These are all triggers to using. All I can do is to work on my mother's knee-jerk reaction to TELL my son to take care of business! It's hard. It's futile and I have to let him figure it all out.

I assume he's found a way to get to work. We have a tentative plan to meet at 1:00 today for me to drive him to the DMV to replace his lost/stolen driver's license he's been missing for three months. See what I mean? Procrastination.

There's a 50/50 change B will follow up and keep our plans, for today.

I'm off to catch up on other blogs I am following-- while you give me support, I want to reciprocate and read your stories and updates.


8 comments:

Her Big Sad said...

Oh I hear you on this one! I hear the frustration in my daughter's voice and my first instinct is to smooth it out and try to help her because, hey, we don't want her to give up and use again.....

It's taken me years to get to the point that my HEAD says,

"if that's all it takes to make her use, if she still thinks that using is in any way an answer, or if she thinks the results of using (jail, etc) are acceptable....then she may have to go out there and try it one more time....or more..."

Increasingly more often, thank goodness, my HEART listens to my head and I actually DON'T try to smooth the path or make suggestions for her.... (I'm a slow learner, but I'm getting there!)

Blessings to you, Debby!

Prayer Girl said...

I was created to fulfill God's purposes. The fact that the journey has included depression a large part of my life, alcoholism in my family and first marriage, divorce, my own alcoholism, alcoholism in my child is not for me to question. I don't.

What I do know is that all things are turned to the good for those who love God and are called according to God's purposes.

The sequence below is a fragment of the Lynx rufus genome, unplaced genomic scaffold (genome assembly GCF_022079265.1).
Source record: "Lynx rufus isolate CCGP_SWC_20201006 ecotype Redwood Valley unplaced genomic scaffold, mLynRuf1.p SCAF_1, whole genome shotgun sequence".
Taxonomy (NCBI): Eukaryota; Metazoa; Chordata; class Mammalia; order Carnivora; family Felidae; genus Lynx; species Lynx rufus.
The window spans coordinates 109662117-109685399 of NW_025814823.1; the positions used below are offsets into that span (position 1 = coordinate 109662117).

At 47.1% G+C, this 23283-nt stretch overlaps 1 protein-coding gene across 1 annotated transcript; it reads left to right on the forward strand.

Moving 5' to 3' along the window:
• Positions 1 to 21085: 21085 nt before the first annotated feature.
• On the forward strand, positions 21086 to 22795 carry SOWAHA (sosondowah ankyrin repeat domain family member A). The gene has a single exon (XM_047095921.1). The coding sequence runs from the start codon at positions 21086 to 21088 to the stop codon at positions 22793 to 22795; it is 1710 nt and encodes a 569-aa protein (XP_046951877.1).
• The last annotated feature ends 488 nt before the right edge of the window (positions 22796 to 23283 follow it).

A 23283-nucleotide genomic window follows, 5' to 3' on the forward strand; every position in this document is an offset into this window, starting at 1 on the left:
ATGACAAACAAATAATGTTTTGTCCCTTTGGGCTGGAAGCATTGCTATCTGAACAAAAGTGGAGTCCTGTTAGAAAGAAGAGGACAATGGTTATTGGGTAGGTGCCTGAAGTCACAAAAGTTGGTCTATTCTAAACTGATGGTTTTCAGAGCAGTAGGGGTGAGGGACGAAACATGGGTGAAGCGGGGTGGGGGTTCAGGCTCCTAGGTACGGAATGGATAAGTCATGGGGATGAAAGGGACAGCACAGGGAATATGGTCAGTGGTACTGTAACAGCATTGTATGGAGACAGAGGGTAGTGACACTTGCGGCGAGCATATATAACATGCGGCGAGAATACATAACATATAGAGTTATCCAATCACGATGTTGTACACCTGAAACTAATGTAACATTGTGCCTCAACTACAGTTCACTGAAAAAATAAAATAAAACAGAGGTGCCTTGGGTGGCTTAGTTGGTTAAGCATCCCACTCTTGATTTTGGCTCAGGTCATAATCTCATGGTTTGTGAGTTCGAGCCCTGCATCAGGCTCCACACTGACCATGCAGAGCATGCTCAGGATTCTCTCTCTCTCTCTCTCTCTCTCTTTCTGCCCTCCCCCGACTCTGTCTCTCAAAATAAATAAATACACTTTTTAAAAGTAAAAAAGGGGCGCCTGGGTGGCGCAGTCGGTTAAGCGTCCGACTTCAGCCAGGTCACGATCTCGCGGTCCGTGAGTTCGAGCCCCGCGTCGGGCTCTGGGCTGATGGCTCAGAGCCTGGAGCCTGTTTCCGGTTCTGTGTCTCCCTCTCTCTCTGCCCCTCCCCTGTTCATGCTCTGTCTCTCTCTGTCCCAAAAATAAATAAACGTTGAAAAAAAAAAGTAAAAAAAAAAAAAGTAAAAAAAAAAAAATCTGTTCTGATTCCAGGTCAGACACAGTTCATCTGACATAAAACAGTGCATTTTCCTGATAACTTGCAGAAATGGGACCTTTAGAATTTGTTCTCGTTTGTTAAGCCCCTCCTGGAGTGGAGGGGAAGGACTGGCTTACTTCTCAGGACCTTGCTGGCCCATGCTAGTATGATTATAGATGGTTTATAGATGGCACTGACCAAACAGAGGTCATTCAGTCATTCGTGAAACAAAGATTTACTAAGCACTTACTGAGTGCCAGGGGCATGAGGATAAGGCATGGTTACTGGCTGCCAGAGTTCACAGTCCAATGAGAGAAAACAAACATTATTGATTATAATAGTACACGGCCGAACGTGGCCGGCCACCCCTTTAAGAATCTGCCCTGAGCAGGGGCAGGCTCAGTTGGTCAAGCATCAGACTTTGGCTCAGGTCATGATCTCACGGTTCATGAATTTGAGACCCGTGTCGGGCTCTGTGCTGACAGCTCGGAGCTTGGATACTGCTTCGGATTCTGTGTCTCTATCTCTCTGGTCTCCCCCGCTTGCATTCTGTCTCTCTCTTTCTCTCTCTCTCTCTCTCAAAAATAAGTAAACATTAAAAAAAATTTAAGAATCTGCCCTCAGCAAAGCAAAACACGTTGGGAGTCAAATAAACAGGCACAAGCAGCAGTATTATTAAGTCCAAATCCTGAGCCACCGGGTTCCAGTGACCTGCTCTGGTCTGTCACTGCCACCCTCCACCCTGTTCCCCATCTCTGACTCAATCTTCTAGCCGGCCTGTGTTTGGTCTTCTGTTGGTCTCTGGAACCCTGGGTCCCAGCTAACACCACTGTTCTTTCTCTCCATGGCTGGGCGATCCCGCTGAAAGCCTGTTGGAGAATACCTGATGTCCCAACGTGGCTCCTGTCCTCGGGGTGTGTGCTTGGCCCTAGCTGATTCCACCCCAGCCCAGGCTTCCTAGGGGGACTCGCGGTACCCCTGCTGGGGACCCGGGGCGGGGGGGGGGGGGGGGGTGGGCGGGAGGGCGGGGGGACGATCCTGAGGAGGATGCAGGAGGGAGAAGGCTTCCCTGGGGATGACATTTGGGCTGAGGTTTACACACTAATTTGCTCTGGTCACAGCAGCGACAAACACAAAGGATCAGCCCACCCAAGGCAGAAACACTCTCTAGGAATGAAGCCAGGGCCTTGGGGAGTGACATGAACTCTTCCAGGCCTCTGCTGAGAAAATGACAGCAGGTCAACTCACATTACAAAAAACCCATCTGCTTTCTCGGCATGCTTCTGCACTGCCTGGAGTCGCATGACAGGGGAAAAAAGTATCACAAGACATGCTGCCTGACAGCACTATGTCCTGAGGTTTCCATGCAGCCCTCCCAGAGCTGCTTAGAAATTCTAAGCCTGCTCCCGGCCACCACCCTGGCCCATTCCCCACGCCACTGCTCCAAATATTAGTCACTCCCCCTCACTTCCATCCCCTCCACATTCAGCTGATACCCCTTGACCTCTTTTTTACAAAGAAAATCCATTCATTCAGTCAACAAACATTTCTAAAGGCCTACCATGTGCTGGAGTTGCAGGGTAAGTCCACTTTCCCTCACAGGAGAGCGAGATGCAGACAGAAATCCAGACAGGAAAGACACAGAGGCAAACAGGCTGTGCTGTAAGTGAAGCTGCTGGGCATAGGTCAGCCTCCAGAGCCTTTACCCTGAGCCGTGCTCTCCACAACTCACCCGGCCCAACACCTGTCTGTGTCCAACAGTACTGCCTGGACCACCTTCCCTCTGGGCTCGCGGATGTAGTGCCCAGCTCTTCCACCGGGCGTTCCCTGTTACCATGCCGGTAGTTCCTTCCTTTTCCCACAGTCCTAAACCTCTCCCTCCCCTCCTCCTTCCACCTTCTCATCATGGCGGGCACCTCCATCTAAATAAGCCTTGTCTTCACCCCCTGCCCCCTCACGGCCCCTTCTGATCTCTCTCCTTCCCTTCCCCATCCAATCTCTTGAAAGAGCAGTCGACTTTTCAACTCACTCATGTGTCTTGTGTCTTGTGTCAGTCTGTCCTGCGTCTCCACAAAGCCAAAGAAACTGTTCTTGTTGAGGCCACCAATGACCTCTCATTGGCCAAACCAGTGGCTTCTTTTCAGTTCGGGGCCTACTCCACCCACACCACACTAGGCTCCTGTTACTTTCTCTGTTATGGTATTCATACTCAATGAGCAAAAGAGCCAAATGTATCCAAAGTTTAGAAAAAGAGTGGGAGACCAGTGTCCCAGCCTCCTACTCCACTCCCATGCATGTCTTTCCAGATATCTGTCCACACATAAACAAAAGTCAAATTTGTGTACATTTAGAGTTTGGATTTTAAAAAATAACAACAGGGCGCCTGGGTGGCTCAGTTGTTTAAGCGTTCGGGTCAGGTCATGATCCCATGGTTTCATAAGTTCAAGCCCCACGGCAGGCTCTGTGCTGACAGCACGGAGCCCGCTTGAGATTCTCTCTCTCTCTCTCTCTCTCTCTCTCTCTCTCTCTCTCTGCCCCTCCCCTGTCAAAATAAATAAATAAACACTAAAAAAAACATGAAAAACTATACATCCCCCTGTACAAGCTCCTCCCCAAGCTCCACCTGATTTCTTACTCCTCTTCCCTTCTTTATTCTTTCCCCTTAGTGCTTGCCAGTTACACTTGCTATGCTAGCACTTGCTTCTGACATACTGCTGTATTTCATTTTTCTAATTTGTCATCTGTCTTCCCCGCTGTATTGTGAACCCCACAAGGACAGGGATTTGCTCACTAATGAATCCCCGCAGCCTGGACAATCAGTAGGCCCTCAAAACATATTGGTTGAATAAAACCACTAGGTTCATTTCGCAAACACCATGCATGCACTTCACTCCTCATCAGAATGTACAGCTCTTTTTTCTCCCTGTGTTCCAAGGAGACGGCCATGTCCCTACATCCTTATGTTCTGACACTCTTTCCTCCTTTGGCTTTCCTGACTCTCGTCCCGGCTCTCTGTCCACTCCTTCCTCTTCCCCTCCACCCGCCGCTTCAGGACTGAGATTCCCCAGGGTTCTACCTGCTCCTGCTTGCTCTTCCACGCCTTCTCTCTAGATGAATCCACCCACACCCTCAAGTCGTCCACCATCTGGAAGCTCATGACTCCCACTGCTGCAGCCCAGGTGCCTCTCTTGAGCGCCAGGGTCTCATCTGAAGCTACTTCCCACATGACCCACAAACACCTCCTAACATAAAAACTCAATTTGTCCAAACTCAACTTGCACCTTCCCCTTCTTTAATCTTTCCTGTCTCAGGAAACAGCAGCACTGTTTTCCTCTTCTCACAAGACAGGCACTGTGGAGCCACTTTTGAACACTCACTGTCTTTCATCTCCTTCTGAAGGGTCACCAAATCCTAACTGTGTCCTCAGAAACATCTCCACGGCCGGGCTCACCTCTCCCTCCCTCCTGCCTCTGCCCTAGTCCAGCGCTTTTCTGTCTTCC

When I accept what I just wrote, I am happy. :)

God bless you,
PG

Debby of Oxycontin and Opiate Addiction: A Mother's Story said...

I have rejected three comments, today. Good God! Can't these folks see that I am not going to approve comments that promote website to buy drugs?
I'm not going to let you folks get your free ads on my blog. Go away!

This blog is a support system for people who are dealing with addiction-- whether it's someone they love, or themselves.

Period.

Madison said...

Yes, some families (not that many) seem to be so blessed with wisdom and favor that they never have to live through much of anything. But, for the rest of us, we get to lean on a loving God's strength to help us live in peace. We get to believe that the biggest flakes in the world will grow to become the amazing people they were born to be. All mistakes forgiven. Walking miracles. We get to believe before we see. Have a very blessed day.

Cheri said...

I love all the comments that HBS, PG, and Madison have made here today. We are all slow learners, but by God's grace we learn; and so will our "flakey" kids. =)

Madison's comment closely parallels something a dear friend said to me when we were discussing the fact that some families experience very little heartaches, while others deal with devastating circumstances. And many of us end up somewhere in the middle. Her take on it all was that God gives "special" kids to "special" parents. In other words, some kids take more time, more patience, and are harder to rear and love than others. God only gives those kinds of "special" kids to parents who He knows will be able to lean on Him and get through it.

I know many will disagree with her assessment; as for me, I found it a bit comforting. And it made me want to draw closer to God. We are in this together!

Debby, as for the idiotic drug websites harassing you... I had a thought the other day ~ maybe it's the use of the word "oxycontin" in your blog title that draws them to your site. I know that you chose that to reach hurting people who need to find you, but a small change of name might just get them off your back. Just a thought.

May God bless your weekends, each of you,

Cheri and Wayne

Mom of Opiate Addict said...

Wow, it just always amazes me at the power of this blog group we have. I read the comments above after reading your post. Today, my only comment is how lucky we are to have one another...simply amazing.

Debby of Oxycontin and Opiate Addiction: A Mother's Story said...

Cheri, I loved your comment. So well said.
Yes, I feel so blessed by those who read and comment on my blog. It means so much to me.
Blessings,
Debby

Angelo said...

You are a strong women (like you mentioned)and you are doing everything perfectly. Don't second guess yourself when it comes to B and decision making. Your really handling this.

angelo212